Public Eye (1965–1975)
7.8/10
33
2 user

My Life's My Own 

Now unemployed, Frank house sits for his landlady and lives to regret letting a room to an emotionally troubled Shirley.

Director:

Kim Mills

Writers:

Roger Marshall (by), Roger Marshall (series based on an idea by) | 1 more credit »
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Cast

Episode complete credited cast:
Alfred Burke Alfred Burke ... Frank Marker
Stephanie Beacham ... Shirley
Katharine Blake Katharine Blake ... Mrs. Nourse
Gary Watson ... Dr. Nourse
Pauline Delaney ... Mrs. Mortimer (as Pauline Delany)
John Grieve John Grieve ... Hull
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Storyline

Now unemployed, Frank house sits for his landlady and lives to regret letting a room to an emotionally troubled Shirley.

Plot Summary | Add Synopsis

Genres:

Crime | Drama

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Did You Know?

Trivia

In the opening shot of Frank sitting at the breakfast table, there are two ceramic jars on the shelf behind him. One of them has the word "COCAINE" written on it. See more »

Quotes

[Frank has been to see the Nourses and told them that he was only alerted to Shirley's suicide attempt because he was annoyed by the noise of her radio. She now phones the Nourses]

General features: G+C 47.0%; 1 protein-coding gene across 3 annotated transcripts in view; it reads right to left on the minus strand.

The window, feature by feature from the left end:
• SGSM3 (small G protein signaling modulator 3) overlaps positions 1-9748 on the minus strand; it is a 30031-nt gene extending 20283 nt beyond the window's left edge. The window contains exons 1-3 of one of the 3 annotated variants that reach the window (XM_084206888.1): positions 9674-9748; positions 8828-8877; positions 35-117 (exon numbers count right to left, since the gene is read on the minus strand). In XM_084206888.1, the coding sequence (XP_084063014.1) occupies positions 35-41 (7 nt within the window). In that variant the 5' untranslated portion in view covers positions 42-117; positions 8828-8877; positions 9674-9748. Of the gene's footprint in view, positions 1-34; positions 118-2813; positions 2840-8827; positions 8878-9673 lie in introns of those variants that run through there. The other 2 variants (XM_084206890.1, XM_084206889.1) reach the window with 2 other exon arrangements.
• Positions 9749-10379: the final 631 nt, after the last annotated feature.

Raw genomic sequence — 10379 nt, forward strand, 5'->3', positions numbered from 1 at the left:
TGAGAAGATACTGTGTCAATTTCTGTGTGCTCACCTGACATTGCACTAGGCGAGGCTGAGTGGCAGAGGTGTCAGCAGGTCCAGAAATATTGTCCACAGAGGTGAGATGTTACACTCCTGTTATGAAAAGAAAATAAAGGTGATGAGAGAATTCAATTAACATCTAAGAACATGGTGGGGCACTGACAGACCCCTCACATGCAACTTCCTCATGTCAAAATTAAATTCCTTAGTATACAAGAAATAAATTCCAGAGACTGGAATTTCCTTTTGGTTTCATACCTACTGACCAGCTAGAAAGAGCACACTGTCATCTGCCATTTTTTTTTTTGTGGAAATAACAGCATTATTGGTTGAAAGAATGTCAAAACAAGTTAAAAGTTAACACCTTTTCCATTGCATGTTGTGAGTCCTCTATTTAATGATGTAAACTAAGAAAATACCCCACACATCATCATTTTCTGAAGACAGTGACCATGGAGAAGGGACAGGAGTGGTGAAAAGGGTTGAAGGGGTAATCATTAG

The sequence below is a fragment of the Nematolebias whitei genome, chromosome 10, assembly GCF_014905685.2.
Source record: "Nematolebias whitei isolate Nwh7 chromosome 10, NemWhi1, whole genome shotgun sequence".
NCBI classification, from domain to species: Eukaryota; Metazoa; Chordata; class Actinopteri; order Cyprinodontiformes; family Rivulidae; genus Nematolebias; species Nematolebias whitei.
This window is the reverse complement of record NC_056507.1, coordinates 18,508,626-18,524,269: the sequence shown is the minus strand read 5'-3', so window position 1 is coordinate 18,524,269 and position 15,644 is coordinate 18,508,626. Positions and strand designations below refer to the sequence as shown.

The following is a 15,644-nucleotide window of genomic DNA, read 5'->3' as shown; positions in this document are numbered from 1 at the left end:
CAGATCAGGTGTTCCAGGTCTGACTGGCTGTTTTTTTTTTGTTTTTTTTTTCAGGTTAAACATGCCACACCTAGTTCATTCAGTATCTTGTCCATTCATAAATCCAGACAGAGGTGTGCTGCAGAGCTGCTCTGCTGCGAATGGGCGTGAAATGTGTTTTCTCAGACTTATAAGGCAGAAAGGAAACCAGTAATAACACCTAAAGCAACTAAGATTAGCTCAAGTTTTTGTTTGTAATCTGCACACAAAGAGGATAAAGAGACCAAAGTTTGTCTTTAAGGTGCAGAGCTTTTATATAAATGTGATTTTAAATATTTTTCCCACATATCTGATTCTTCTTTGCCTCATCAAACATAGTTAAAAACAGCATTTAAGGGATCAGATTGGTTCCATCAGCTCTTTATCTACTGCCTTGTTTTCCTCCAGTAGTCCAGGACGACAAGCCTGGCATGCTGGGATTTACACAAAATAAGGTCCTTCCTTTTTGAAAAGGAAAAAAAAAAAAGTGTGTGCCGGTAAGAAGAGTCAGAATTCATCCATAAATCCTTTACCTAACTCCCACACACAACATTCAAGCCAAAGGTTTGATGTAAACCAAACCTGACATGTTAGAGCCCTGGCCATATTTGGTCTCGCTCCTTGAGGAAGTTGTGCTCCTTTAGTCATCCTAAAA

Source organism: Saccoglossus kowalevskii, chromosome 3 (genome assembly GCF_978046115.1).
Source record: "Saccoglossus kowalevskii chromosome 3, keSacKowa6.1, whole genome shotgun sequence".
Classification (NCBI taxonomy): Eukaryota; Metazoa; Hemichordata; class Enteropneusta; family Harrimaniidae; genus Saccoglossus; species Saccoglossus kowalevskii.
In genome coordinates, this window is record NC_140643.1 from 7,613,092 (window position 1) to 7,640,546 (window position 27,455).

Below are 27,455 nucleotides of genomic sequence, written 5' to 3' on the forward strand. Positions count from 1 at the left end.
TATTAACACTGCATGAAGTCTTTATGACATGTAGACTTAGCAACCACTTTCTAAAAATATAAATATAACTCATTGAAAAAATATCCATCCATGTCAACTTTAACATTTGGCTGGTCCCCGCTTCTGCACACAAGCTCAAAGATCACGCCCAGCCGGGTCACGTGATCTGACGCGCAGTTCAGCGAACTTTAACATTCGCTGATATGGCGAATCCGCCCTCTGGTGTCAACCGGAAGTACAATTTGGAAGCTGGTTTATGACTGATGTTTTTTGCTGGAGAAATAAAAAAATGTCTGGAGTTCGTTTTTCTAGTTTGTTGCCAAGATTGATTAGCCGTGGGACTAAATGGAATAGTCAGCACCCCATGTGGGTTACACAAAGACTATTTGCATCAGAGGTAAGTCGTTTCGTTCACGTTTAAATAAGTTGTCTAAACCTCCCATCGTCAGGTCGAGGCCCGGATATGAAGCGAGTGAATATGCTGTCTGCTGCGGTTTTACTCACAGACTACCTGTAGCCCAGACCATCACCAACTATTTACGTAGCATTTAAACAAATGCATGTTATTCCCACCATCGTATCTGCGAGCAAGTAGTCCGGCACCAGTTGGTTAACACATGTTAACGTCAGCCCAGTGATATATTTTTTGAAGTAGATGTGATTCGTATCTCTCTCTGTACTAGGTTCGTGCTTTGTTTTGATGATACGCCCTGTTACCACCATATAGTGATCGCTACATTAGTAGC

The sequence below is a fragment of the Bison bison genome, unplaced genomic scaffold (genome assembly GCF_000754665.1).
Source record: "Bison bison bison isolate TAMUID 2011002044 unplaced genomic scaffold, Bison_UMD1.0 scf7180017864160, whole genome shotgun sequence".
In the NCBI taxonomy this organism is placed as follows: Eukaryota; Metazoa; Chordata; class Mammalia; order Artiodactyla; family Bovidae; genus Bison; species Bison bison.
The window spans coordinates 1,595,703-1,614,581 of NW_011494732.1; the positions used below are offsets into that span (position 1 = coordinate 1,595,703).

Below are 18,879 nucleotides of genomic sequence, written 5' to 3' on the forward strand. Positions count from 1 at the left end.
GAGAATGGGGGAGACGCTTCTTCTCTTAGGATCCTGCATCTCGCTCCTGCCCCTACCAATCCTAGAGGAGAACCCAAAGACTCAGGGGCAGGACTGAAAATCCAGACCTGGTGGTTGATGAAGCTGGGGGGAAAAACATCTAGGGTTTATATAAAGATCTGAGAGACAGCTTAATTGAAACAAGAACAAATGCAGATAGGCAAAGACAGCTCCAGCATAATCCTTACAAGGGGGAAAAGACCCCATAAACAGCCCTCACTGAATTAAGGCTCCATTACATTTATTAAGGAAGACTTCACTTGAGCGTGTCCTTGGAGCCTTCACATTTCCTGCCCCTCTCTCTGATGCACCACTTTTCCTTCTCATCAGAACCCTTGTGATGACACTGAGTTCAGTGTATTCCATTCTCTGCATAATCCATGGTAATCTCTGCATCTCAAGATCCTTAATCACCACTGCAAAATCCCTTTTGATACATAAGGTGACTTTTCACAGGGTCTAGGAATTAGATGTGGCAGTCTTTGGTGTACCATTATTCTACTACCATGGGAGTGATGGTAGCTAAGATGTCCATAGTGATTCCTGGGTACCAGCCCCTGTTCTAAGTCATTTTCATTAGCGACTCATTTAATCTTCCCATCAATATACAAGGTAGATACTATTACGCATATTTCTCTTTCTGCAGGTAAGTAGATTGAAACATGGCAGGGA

Dr. Nourse: Shirley. Listen. Stop calling. Get off this phone and stop off it. We don't want to hear from you - either of us. From you, about you, anything. Understand? And next time... next time, make sure you turn off the radio first.
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Connections

Referenced in Armchair Theatre: Wednesday's Child (1970) See more »

User Reviews

 
My Life's My Own
3 October 2020 | by Prismark10See all my reviews

An early role for Stephanie Beacham. She plays a troubled young girl Shirley who is looking for digs.

Frank is in charge as Mrs Mortimer is away and he reluctantly gives her the room recently left vacant by Enright the former solicitor.

Frank finds that Shirley has attempted to kill herself. He revives her and makes her walk it off.

Shirley was until recently a private nurse to the wife of a local doctor. It seems she might have got too close with the wife.

Frank's probation officer tells him that Frank likes to solve other people's problems so he can forget about his own. It seems to be the case here. Frank didn't even call the ambulance. It might be because attempting suicide was illegal until the early 1960s.

This was a small character piece with the doctor being so mean hearted. It was also very flabby, the drama seemed to be at one point Frank constantly slapping poor Shirley. It actually reminded me of a scene from the Airplane films. I am just not sure we needed to see Frank trying to revive Shirley and then walk it off late at night which seemed to be half the episode.


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Details

Country:

UK

Language:

English

Release Date:

20 August 1969 (UK) See more »

Company Credits

Production Co:

Thames Television See more »
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